Having recently seen one of the Timothy Dalton James Bond movies (Licence To Kill) and one of the Daniel Craig movies (Casino Royale), and having been bitterly disappointed by both, I approached my first Pierce Brosnan Bond movie with some trepidation. In fact Tomorrow Never Dies turned out to be a very pleasant surprise indeed.
This time Bond is facing off against crazed media mogul Elliot Carver who wants a nice spectacular war with which to launch his new cable news channel. A British warship is decoyed off course into Chinese territorial waters where it is sunk, but not by the Chinese. Elliot Carver sinks it himself, giving him a ready made international crisis. As it happens the media baron’s wife is an old flame of 007’s so naturally he’s chosen to investigate the tycoon’s activities.
There’s someone else investigating Carver’s activities, a reporter from the New China News Agency named Wai Lin (Michelle Yeoh). At least she claims to be a reporter. In fact both she and Bond are trying to prevent this incident from developing into a full-scale shooting war.
One thing becomes very clear about this movie very early on. This is a real Bond movie. It has a real Bond villain - Elliot Carver is a full-blown insane diabolical criminal mastermind. It has a real Bond plot, with the fate of nations and quite possibly the world being at stake. It has the witty dialogue and the sexual innuendo-ridden banter we expect in a Bond film.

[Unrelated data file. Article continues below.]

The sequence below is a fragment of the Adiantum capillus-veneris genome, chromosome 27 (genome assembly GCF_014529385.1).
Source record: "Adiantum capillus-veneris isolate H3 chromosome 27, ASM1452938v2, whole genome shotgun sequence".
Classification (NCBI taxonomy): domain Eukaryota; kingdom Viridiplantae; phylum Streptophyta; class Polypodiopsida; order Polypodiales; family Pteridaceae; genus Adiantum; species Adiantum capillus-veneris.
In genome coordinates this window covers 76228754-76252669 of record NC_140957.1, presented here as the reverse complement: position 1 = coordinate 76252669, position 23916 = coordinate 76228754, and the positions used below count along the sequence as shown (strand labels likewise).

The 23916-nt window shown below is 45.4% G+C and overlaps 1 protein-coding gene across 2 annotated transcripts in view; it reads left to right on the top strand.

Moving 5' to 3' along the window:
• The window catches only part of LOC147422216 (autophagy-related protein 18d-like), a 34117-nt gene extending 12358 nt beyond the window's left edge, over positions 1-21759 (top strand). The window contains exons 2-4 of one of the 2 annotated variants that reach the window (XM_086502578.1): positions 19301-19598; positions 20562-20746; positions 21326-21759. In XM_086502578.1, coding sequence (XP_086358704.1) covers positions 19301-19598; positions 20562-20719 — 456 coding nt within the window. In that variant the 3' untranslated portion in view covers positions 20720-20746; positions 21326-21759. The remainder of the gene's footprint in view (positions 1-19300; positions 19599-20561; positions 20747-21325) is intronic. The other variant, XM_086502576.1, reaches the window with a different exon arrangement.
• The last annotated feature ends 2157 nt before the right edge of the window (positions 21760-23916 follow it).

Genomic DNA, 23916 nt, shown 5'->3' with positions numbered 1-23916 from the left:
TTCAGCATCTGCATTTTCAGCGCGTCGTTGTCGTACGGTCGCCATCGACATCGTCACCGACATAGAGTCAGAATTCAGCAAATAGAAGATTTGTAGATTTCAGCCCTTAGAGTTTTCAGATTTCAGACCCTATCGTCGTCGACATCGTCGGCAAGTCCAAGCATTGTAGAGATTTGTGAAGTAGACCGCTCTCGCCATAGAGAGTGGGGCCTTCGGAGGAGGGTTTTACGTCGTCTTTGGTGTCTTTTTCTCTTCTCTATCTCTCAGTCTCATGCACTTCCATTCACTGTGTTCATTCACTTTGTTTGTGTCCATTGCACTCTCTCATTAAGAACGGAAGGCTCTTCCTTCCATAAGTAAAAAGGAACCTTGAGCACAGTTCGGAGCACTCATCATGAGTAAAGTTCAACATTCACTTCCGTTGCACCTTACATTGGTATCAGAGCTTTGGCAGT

And most importantly it has a real Bond. Pierce Brosnan manages to be recognisably James Bond while still giving the role his own personal spin. He handles the serious moments and the sardonic humour equally well. He has the charm, and the ruthlessness. He’s really quite superb.
Jonathan Pryce is a memorable villain, creepy and scary and totally bonkers. Judi Dench makes an effective M, while Desmond Llewelyn makes his sixteenth appearance in a Bond films as Q. There’s a fine supporting cast, with Geoffrey Palmer making a fine belligerent British admiral while Götz Otto is a classic Bond heavy.
Plus this movie has Michelle Yeoh who is all kinds of awesome (as she always is). She’s a real action heroine Bond girl and gets to do her trademark martial arts thing, and do it very well.
One of the best things about the movie is that although it utilises CGI it also makes use of lots of pre-CGI special effects. Lots of miniatures, all of which look terrific and have that solidity that you just can’t get with CGI. And lots of stunts done for real. The action sequences are exciting and they display a genuine visual wit, as in the best movies of this long-running series.
In some ways it’s an old-fashioned Bond film, but it’s old-fashioned in a very good way. It’s consciously in the tradition of the great Bond films of the Connery/Moore eras. On the other hand it has the obsession with media, communications and digital gadgetry to give it a contemporary feel. The balance is perfect. There are the endless explosions that modern audiences crave, combined with the sense of tongue-in-cheek fun of the classic Bond movies.
This was Roger Spottiswoode’s only outing as director of a Bond film and he doesn’t put a foot wrong. Bruce Feirstein’s script captures the essential feel of a Bond film. Glamorous locations, non-stop action, great acting, a terrific lead actor - there’s so much to enjoy in this one and it’s difficult to find anything at all to complain of. I loved it.